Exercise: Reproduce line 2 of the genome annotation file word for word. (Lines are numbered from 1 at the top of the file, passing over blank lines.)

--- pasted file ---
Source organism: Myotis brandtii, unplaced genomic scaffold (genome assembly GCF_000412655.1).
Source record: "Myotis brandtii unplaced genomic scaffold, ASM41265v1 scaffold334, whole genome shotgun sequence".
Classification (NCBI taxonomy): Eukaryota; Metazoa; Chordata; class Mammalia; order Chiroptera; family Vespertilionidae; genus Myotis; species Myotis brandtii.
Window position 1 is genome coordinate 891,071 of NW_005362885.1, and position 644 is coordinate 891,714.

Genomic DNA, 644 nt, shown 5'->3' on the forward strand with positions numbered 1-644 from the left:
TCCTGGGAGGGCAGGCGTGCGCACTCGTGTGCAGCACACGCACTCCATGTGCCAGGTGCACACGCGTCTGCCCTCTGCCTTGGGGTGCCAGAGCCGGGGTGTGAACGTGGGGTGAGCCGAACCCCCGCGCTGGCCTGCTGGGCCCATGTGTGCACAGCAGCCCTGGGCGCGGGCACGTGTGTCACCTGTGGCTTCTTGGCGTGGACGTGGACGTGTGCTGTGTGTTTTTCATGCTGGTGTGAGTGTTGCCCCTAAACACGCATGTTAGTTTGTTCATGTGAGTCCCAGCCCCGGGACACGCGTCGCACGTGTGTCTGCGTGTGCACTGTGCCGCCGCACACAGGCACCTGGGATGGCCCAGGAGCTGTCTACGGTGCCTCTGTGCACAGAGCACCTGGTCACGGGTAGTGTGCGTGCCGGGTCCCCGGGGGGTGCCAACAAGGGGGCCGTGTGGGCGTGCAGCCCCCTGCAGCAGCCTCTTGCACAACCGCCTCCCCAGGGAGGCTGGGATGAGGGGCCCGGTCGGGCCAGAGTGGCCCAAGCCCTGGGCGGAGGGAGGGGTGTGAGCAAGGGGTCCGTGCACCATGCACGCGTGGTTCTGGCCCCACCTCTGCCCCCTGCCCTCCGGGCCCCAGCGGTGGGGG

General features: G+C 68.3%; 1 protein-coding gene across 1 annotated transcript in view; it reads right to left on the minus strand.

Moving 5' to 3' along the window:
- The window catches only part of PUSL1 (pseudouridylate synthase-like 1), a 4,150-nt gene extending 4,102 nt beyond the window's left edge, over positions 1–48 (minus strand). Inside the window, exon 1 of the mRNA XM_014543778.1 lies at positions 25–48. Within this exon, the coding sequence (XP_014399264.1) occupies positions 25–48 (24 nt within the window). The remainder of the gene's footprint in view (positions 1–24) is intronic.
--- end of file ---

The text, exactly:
Source record: "Myotis brandtii unplaced genomic scaffold, ASM41265v1 scaffold334, whole genome shotgun sequence".